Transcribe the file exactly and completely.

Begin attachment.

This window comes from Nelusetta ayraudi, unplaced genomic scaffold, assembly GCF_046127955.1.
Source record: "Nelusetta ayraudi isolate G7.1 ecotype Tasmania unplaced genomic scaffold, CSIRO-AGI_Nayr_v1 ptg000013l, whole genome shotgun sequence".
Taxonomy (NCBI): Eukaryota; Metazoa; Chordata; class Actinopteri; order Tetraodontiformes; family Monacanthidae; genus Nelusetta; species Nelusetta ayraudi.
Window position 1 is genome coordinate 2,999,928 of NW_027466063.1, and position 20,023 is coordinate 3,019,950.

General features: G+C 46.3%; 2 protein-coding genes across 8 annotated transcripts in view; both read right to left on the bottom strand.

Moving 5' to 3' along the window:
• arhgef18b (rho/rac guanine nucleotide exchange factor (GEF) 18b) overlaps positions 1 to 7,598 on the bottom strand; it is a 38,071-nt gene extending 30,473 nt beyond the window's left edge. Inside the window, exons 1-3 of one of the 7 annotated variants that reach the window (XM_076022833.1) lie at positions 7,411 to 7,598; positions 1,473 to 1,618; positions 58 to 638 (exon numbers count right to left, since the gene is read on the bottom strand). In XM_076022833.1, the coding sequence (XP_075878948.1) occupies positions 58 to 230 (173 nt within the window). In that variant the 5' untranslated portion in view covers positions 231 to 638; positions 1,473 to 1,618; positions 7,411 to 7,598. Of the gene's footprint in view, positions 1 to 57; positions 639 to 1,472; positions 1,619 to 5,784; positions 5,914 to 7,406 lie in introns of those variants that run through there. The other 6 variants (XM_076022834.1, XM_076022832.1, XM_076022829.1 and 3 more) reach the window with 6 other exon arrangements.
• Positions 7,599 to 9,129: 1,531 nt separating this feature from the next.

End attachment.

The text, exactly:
This window comes from Nelusetta ayraudi, unplaced genomic scaffold, assembly GCF_046127955.1.
Source record: "Nelusetta ayraudi isolate G7.1 ecotype Tasmania unplaced genomic scaffold, CSIRO-AGI_Nayr_v1 ptg000013l, whole genome shotgun sequence".
Taxonomy (NCBI): Eukaryota; Metazoa; Chordata; class Actinopteri; order Tetraodontiformes; family Monacanthidae; genus Nelusetta; species Nelusetta ayraudi.
Window position 1 is genome coordinate 2,999,928 of NW_027466063.1, and position 20,023 is coordinate 3,019,950.

General features: G+C 46.3%; 2 protein-coding genes across 8 annotated transcripts in view; both read right to left on the bottom strand.

Moving 5' to 3' along the window:
• arhgef18b (rho/rac guanine nucleotide exchange factor (GEF) 18b) overlaps positions 1 to 7,598 on the bottom strand; it is a 38,071-nt gene extending 30,473 nt beyond the window's left edge. Inside the window, exons 1-3 of one of the 7 annotated variants that reach the window (XM_076022833.1) lie at positions 7,411 to 7,598; positions 1,473 to 1,618; positions 58 to 638 (exon numbers count right to left, since the gene is read on the bottom strand). In XM_076022833.1, the coding sequence (XP_075878948.1) occupies positions 58 to 230 (173 nt within the window). In that variant the 5' untranslated portion in view covers positions 231 to 638; positions 1,473 to 1,618; positions 7,411 to 7,598. Of the gene's footprint in view, positions 1 to 57; positions 639 to 1,472; positions 1,619 to 5,784; positions 5,914 to 7,406 lie in introns of those variants that run through there. The other 6 variants (XM_076022834.1, XM_076022832.1, XM_076022829.1 and 3 more) reach the window with 6 other exon arrangements.
• Positions 7,599 to 9,129: 1,531 nt separating this feature from the next.